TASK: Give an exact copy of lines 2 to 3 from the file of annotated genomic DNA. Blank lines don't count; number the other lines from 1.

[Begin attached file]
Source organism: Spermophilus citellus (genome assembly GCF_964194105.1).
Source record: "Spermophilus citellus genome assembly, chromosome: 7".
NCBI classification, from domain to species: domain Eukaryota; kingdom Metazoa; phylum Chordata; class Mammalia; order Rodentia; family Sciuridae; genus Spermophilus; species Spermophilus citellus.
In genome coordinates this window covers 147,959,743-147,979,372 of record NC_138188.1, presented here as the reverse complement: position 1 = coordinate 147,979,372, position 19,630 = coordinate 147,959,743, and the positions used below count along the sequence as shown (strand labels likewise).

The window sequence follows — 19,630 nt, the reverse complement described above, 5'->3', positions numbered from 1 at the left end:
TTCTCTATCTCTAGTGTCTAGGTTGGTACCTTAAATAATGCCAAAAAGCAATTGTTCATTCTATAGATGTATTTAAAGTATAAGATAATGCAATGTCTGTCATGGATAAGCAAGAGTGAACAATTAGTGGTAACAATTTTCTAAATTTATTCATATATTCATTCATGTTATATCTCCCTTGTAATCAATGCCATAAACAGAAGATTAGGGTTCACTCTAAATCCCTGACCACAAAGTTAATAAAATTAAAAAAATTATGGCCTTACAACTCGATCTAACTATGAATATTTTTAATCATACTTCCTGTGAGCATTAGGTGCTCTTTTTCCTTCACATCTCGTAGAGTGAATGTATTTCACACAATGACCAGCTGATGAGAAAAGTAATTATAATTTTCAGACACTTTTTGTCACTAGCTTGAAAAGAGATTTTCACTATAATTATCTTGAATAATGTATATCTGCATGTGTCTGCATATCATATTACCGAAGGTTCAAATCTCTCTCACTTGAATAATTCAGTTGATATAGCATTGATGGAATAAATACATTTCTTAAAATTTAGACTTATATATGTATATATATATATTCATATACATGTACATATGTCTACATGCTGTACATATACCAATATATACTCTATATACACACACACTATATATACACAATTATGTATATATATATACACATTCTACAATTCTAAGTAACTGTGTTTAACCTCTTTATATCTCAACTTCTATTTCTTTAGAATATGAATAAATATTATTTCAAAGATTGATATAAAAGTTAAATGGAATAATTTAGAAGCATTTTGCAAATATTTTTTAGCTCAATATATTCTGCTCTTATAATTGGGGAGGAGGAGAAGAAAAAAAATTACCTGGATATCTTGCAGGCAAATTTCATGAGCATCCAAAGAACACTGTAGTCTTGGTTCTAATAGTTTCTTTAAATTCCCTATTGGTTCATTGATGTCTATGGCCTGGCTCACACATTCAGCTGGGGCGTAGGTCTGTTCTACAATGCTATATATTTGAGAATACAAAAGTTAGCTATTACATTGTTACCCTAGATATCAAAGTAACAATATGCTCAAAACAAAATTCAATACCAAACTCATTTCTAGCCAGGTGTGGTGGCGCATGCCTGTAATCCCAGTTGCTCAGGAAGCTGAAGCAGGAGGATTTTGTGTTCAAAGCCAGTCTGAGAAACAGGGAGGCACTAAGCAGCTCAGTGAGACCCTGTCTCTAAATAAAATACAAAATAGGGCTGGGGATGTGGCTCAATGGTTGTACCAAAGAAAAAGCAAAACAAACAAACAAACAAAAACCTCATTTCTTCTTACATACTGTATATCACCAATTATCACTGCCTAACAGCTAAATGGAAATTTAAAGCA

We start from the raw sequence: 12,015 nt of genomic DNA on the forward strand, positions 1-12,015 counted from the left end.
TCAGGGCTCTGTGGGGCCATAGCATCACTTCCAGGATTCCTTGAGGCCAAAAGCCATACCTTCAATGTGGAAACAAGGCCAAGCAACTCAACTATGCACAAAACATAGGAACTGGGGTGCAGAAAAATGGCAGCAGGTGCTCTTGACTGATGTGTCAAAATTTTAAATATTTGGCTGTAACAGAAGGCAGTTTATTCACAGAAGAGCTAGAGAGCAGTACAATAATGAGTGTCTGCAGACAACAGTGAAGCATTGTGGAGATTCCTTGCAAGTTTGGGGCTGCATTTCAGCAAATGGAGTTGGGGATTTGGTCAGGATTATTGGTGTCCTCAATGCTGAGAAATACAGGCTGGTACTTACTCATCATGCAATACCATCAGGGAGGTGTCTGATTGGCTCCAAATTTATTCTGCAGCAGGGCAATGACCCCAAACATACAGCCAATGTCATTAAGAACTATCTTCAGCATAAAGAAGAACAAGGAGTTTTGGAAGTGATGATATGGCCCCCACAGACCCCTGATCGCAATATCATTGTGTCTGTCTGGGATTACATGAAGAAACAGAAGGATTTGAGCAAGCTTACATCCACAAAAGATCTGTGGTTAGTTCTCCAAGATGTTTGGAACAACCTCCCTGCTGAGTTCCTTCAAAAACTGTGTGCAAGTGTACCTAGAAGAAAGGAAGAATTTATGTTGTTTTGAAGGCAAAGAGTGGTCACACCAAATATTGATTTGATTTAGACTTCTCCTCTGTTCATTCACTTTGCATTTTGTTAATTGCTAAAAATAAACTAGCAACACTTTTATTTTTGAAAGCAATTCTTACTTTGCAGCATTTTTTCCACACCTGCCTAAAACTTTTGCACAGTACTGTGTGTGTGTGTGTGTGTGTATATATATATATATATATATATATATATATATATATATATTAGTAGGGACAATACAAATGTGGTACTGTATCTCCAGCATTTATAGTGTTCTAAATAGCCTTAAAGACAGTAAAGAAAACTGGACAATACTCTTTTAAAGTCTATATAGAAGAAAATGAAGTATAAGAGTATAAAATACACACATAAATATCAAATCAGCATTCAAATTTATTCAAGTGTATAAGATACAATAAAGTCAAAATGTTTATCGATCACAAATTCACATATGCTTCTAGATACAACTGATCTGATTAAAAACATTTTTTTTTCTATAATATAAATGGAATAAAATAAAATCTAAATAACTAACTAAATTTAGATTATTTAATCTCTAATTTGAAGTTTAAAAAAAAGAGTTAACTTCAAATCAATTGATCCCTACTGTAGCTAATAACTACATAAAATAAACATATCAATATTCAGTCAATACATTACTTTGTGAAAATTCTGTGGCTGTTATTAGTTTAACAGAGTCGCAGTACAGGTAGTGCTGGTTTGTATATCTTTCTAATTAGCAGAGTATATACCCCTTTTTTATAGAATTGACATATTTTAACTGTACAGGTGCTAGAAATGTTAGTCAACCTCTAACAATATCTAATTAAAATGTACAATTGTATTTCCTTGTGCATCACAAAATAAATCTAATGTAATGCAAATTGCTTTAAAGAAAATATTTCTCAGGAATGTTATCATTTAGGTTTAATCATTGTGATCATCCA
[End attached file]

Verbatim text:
Source record: "Spermophilus citellus genome assembly, chromosome: 7".
NCBI classification, from domain to species: domain Eukaryota; kingdom Metazoa; phylum Chordata; class Mammalia; order Rodentia; family Sciuridae; genus Spermophilus; species Spermophilus citellus.